The conference proving ineffectual, Dr. Lang, Moderator of the Interim Kirk Session, called a meeting of the members and adherents of the church, to be held in the church on Wednesday, 27th December, 1876, “to take into consideration the present circumstances and prospects of the church in regard to the prospect of a regular dispensation of the ordinances of religion for the future and also whether it would not be expedient and desirable under existing circumstances, to give a call to the Rev. R. Robertson, who appears to be highly esteemed by the congregation, to undertake the pastoral charge of the church and congregation as Colleague and Successor to the Rev. Duncan Ross.”

At the congregational meeting which followed a petition was drawn up and forwarded to the Presbytery of Sydney, requesting them to grant moderation in a call to a Colleague and Successor to the Rev. Duncan Ross, and appoint an early day for proceeding with the same.


A call was then given to the Rev. Robert Robertson, who had recently been admitted from the Established Church of Scotland, and early in 1877 he was inducted as Colleague and Successor to the Rev. Duncan Ross.

The settlement of the new Minister gave a new impetus to the spiritual affairs of the congregation, encouraged the Committee of Management to renewed exertions in its temporal concerns, and a most satisfactory improvement in the various organizations of the church became at once apparent.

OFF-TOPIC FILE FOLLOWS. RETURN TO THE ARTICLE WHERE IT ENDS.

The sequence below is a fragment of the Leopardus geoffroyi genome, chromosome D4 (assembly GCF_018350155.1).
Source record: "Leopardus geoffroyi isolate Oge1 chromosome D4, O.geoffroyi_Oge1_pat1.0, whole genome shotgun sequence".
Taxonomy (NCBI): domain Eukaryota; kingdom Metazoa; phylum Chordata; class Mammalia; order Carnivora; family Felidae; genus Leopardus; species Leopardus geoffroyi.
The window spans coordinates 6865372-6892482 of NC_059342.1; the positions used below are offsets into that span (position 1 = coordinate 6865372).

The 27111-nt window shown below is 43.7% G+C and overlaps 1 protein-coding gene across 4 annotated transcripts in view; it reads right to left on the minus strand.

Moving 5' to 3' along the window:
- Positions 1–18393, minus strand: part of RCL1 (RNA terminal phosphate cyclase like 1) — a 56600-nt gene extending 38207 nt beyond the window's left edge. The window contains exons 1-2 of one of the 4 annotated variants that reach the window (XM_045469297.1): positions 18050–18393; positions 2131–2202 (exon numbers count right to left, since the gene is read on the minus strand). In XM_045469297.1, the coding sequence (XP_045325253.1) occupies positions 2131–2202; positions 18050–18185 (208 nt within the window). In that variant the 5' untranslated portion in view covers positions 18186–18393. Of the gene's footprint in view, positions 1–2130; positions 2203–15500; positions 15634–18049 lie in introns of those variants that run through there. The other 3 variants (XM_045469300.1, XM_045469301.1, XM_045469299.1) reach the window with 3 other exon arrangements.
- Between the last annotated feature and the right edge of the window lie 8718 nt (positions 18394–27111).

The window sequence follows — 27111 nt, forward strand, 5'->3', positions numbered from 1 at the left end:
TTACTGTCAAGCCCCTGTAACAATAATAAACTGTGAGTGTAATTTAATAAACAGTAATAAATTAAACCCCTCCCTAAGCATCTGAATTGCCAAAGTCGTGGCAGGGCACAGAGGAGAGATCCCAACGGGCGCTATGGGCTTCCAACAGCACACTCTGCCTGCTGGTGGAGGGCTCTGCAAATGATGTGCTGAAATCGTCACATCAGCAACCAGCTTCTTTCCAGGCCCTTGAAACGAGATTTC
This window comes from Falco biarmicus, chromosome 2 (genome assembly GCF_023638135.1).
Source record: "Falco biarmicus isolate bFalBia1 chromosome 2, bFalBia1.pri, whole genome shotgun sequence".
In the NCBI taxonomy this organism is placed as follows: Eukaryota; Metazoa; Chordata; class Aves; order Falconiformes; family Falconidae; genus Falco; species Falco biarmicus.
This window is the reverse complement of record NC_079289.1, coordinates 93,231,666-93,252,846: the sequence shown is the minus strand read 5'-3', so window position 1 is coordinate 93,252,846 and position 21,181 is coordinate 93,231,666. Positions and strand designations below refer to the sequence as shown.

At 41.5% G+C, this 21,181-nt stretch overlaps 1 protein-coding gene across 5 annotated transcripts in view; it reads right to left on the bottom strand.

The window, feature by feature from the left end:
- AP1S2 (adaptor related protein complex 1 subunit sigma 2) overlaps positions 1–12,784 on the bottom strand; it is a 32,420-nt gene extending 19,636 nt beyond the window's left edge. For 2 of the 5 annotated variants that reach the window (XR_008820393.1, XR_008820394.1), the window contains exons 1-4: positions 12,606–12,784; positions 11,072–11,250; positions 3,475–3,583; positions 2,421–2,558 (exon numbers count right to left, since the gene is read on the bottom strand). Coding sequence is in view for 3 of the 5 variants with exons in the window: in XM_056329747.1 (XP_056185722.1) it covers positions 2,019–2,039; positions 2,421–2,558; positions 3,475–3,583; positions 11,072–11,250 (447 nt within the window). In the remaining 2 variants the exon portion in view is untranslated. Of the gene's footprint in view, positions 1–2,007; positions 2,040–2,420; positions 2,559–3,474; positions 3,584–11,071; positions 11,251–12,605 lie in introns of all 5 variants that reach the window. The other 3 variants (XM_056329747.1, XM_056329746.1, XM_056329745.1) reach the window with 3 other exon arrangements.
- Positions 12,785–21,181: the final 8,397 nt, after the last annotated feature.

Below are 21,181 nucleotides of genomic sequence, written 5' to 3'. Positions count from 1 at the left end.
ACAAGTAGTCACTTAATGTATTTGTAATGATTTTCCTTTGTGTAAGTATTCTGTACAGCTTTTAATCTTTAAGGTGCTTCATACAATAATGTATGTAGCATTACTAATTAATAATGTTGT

Amongst other improvements to the church property to be noted was the laying on of gas to the church, which enabled the members of the congregation to enjoy the comforts of a well-lighted church. A similar advantage was provided for the minister in the manse, which underwent at the same time a thorough overhaul and re-painting; and for a large portion of the cost of this the congregation was again indebted to the kindness of Mr. Henry Allan, of whom it is needless to say that the generosity which characterized him in former years had not diminished in the ministry of the Rev. Robert Robertson.

In March, 1878, the Rev. Duncan Ross received a call from the congregation at Walcha, which he accepted, and immediately following the announcement of his departure from the North Shore came the resignation of the Rev. R. Robertson, whose settlement in the charge had been so recent and attended with such bright hopes of success. The Committee felt that Mr. Robertson was somewhat hasty in concluding that his failing health was conclusive evidence that the climate did not suit him, but as he seemed fully persuaded that his speedy return to Scotland was necessary for his restoration to health, they did not feel warranted in offering any opposition to his release from the charge.